Methods Comprising Immune System Modulation With Microporous Annealed Particle Gels

Tech ID: 29971 / UC Case 2016-521-0


UCLA researchers have developed a novel microporous annealed particle (MAP) scaffold that acts as both a tissue growth scaffold and an immune modulatory system. The technology permits continuous, time-encoded, modulation of the immune system delivered injection/implantation of fabricated scaffold, comprised of the MAP gel technology.


Vaccination against target antigens is a crucial part of human health worldwide, and provides the main avenue by which disease is combatted and controlled within the human population. Vaccine technology relies on two critical molecular components: (i) the adjuvant – or immune stimulatory component and (ii) the antigen – the desired target for immunity via antibody production (i.e. acquired immunity). Current vaccine administration requires the use of booster shots (repeat doses) to generate a sustained antibody production against a target antigen, and some target antigens can be difficult to generate immunity against. This may put the patient at risk, as well as others, in the case of communicable diseases. The invention described herein concerns a hydrogel-based material (also referred to as Microporous Annealed Particle or MAP gels) that forms a microporous scaffold structure in situ within the body after injection through a syringe or other delivery method to enable generation of synthetic, injectable therapies and tunable niches for immune cell modulation over sustained periods.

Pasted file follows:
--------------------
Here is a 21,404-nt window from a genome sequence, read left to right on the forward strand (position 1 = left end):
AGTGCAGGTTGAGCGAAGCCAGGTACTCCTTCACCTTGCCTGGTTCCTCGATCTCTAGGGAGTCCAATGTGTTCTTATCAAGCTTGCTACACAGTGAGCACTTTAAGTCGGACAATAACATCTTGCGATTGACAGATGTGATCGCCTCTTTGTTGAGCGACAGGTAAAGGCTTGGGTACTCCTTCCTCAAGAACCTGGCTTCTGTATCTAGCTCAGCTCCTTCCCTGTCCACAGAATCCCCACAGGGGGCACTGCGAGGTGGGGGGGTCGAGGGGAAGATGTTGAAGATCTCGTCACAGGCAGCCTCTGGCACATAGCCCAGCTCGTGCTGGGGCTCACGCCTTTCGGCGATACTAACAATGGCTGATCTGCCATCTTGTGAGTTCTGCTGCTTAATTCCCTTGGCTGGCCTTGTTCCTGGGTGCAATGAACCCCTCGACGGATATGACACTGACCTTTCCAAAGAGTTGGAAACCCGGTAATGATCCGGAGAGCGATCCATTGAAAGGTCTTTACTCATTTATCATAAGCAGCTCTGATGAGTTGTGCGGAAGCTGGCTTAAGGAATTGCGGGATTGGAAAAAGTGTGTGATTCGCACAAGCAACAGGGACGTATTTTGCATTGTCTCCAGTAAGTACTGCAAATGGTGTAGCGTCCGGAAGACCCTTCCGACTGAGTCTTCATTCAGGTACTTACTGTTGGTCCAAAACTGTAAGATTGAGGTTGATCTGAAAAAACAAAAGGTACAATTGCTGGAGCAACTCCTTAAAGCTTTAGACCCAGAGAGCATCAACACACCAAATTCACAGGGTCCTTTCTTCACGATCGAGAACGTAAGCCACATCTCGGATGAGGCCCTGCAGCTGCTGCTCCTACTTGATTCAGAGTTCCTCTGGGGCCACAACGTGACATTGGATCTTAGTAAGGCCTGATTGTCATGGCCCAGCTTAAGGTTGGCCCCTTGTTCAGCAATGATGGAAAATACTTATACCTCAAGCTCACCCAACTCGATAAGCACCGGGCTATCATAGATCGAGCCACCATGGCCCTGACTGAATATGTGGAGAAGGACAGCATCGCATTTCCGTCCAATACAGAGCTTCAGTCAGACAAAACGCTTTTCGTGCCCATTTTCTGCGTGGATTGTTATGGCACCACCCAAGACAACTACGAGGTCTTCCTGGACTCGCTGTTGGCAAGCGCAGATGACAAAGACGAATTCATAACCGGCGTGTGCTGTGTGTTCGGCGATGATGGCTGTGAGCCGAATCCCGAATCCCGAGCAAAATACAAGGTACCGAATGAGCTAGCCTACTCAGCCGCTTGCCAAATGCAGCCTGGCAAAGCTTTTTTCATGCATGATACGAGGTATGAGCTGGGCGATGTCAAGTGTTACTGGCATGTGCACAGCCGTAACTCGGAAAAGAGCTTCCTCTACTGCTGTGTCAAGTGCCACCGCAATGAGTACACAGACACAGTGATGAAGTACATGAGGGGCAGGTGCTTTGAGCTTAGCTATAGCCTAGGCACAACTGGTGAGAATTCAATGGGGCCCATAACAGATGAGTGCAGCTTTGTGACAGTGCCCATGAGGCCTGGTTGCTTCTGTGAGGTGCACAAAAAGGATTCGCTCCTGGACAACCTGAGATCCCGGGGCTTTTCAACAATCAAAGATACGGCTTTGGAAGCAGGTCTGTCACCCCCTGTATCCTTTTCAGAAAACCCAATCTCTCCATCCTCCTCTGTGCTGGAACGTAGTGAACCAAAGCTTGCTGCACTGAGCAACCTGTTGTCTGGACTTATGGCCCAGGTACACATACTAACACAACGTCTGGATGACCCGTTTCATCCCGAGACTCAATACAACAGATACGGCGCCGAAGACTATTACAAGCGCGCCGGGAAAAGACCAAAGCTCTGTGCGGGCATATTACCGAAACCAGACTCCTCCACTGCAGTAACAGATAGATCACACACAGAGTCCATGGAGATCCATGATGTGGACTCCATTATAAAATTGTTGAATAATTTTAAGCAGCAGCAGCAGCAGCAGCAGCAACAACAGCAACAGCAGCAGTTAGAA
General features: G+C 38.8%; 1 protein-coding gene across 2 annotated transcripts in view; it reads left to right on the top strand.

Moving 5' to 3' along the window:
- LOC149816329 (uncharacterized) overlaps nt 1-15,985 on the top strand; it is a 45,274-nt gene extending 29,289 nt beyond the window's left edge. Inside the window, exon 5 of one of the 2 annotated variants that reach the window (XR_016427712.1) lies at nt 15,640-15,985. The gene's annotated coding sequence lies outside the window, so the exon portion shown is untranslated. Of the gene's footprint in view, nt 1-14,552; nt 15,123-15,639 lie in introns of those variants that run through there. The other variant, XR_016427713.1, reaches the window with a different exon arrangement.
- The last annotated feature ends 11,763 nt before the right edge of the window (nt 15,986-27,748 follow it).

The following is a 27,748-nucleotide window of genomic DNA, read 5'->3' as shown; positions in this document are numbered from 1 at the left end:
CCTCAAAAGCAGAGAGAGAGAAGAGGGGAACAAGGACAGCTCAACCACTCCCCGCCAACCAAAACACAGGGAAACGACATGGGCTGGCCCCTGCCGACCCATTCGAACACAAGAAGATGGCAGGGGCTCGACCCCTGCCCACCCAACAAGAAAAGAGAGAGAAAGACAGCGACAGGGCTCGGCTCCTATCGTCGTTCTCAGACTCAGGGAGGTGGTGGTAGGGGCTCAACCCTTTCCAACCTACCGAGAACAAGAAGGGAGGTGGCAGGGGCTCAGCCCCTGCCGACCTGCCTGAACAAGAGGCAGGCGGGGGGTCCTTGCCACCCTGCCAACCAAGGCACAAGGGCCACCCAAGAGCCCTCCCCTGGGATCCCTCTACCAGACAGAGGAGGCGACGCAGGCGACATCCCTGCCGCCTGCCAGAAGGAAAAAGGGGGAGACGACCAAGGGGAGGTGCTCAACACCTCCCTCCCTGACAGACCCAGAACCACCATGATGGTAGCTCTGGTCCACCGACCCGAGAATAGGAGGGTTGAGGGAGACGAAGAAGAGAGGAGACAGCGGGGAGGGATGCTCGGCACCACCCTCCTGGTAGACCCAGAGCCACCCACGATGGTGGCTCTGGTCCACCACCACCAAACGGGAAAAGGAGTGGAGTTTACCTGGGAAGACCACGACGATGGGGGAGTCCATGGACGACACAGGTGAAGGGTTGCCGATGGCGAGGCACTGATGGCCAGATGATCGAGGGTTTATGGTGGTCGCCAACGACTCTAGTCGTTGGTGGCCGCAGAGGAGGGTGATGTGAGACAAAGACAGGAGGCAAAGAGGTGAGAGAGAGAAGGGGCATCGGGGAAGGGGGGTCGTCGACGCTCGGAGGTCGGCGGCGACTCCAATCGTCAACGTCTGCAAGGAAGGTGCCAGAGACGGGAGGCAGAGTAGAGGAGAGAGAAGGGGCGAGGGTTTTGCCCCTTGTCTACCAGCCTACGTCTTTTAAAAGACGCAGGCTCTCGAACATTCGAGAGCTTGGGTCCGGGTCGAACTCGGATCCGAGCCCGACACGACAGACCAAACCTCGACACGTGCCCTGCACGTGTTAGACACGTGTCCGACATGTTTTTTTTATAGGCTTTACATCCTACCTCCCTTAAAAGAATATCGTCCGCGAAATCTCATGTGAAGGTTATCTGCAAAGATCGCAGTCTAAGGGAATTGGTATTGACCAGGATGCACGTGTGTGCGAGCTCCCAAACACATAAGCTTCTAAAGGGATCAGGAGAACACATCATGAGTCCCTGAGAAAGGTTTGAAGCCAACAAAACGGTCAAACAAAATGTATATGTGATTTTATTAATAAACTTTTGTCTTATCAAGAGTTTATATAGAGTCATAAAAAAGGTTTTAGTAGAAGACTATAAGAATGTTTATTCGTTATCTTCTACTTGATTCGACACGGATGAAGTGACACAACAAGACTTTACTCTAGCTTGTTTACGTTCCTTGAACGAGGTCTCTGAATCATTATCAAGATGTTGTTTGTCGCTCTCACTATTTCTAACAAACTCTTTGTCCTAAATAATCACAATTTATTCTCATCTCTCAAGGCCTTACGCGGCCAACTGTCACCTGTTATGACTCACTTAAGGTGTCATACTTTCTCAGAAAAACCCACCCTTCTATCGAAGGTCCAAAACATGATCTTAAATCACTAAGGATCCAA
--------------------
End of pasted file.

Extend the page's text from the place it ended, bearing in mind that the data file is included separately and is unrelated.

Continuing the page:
UCLA researchers have developed a novel gel that can be used as a scaffold for tissue growth and as a delivery system for immune modulatory factors. The MAP (Microporous Annealed Particle) gel can contain one or more pre-fabricated microgels that can degrade at various stages: degradable, slowly degradable, and non-degradable. Degradable microgels can release molecules either quickly or slowly. Non-degradable or slowly degradable microgels can provide support of vascularization. Additionally, the microgel particles can contain and deliver molecules that act as antigens (proteins, glycoproteins, or lipoproteins) or modulate immune cells.


  • Immune modulation 
  • Vaccinations
  • Immunotherapy platforms for cancer therapy
  • Immune suppression to aid in organ transplant acceptance without systemic immune suppression (locally deliver corticosteroids and calcineurin inhibitors)


  • Synthetic injectable therapies for immune cell modulation over sustained periods
  • Long-lasting
  • High antibody production affinity against target antigen
  • Vascular/lymphatic ingrowth while enabling controlled release of molecules

Patent Status

Patent Pending


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  • Segura, Tatiana

Other Information


Immunotherapy, immune system, microporous annealed particles, MAP, vaccination, immunosuppression, Microgel, scaffold, immune cell modulation, cancer therapy, adjuvant, antigen, injectable therapy

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